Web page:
October 20, 2017
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Overnight Ride To Woodstock, NY

WOODSTOCK, NY – We were getting back on our bikes outside of a trendy coffee shop in New Paltz, NY when a man approached, got in my face and growled menacingly, “You guys on your (blanking) cool Italian bikes.” Before I could ascertain whether he posed a threat, the guy burst out laughing, then complimented us on our choice of motorcycles. I was on my white 2011 Moto Guzzi Norge, while riding buddy Bob Rosen was on his new white 2016 Ducati Multistrada.

It was last fall, and Bob and I were headed on an overnight ride to the Catskills, with Woodstock being our destination. Our goals were to carve some fun roads, do a little sightseeing, and eat some good food. The trip began on a positive note. We had agreed to meet at a gas station at the intersection of Route 22 and Route 21 in Wingdale, NY. Bob was riding up from his home in Queens while I was coming from northwestern Connecticut. As luck would have it, we arrived within seconds of one another. A good omen.

We headed west on Route 21, eventually crossing the Hudson River in Poughkeepsie and then on to New Paulz where we paused.  Road maps and GPS were superfluous as Bob the knew way. Lunch in Ulster County at Brio’s Pizzeria & Restaurant (see separate story) in the town of Phoenicia was followed by an invigorating and scenic 40-mile loop – northwest on Route 28, then north on Route 42 into Greene County, east on Route 23A and south on Route 214, which brought us back to Phoenicia. We then backtracked southeast on Route 28, taking Route 212 to Woodstock.

Our choice of lodging was The Woodstock Inn on the Millstream, a quiet, B&B-style affair that’s situated on three acres and borders a cascading stream. While a bit pricey for two motorcycle vagabonds solely in need of clean sheets and a roof that didn’t leak (room rates currently range from $159 to $375), The Woodstock Inn can nonetheless be recommended highly for its picturesque setting, its convenience (a short walk to the village), and for its friendly staff.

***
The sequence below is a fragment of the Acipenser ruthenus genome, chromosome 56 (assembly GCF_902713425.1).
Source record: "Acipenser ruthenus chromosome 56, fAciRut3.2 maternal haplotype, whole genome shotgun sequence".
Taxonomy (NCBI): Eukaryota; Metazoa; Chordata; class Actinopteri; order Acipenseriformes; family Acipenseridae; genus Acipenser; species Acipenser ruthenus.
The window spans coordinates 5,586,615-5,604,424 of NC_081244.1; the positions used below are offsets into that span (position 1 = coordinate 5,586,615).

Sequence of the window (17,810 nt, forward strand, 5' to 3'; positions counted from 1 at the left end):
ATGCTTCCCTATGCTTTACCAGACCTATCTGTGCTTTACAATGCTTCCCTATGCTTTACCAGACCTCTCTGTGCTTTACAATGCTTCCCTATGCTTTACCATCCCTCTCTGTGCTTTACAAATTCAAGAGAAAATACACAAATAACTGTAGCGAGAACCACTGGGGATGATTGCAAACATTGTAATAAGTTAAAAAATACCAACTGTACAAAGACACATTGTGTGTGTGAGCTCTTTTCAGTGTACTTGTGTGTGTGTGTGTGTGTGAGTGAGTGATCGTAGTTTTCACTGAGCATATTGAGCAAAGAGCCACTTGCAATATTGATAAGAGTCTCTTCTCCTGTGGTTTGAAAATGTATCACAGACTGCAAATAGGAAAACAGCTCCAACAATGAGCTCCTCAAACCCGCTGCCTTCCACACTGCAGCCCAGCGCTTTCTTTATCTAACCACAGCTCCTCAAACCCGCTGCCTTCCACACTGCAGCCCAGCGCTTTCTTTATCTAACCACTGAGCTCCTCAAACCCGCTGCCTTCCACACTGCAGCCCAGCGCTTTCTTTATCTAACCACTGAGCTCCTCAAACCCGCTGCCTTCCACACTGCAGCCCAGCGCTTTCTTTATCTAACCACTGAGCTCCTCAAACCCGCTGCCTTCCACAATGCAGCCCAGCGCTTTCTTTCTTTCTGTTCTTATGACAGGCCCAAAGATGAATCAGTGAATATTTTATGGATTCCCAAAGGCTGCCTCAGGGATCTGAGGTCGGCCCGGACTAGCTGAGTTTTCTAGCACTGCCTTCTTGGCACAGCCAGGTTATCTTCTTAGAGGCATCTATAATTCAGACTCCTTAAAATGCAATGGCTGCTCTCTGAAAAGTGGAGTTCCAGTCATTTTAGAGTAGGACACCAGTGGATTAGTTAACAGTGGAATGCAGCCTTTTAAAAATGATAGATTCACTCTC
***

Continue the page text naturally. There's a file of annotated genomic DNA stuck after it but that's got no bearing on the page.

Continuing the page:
Chairs by stream at Woodstock Inn

Once we stowed our gear, Bob and I walked into town. It was late afternoon, but the main drag was still busy with traffic. Make no mistake, Woodstock is a town that caters to tourists. I would guess that many visitors still mistakenly believe that this was where the Woodstock Music Festival was held in 1969, and that hasn’t stopped the town from engaging in a calculated, misleading form of commercialism that detracts from its charm.

It is a pleasant place to stroll, though, because there are sights worth seeing. For instance, there’s the Woodstock Music Shop. The shop occupies what was formerly a bank and getting to the vinyl section requires entering what used to be the vault. When we stepped inside, a Leon Redbone doppelganger was seated on a stool, strumming a guitar.

Overall, Woodstock’s downtown is compact with a mixture of shops and eateries, and we found it wise to keep our eyes peeled for memorable finds both behind storefront windows and on the streets themselves. There was Piotr Woronkowicz’s 1964 BSA B40 parked outside his office (see separate story) and Anthony Wright’s 1942 Cadillac Series 62. Wright has owned the hulking Caddy since 1999. “It needed to be restored,” he said, recalling that he found it in Arkansas.

Anthony Wright’s 1942 Cadillac

Because we arrived in midweek, some downtown restaurants were closed for the night. We opted to get back on our bikes and ride three miles east on Route 212 to The Red Onion in Saugerties. The place was packed when we arrived, so we added our names to the wait list before asking if we could instead eat on the front porch outside. No problem, except that it turned out to be much chillier than we expected and the service was non-existent. While our entrees were fine, it was a disappointing experience, made even more so by the fact we eschewed drinking because were we riding.

In the morning, we rose early and walked back into the village for coffee and a treat at Bread Alone, an artisan bakery with wonderful offerings. If there were more places like this, there would be no need for Dunkin’ Donuts and Starbucks. Back at the Woodstock Inn, we noshed a second time before packing our saddlebags and heading out.

Our midday destination was Hudson, back on the other side of the Hudson River, so we backtracked to Phoenicia, headed north on Route 214 and then east on Route 23A. Bob had jokingly warned in advance that a curvy, mountainous portion of roadway was ahead, but I thought he was embellishing as he knows my dislike for such roads. I can get acrophobia to the point of almost panicking (especially heading downhill), and Route 23A provided a severe test for my nerves.

Aside from those 10 or so terrifying minutes, our overnight ride was a success, and the Catskills continue to beckon as they’re sufficiently close for an easy getaway and sufficiently rural to provide a relaxing place for spirited riding.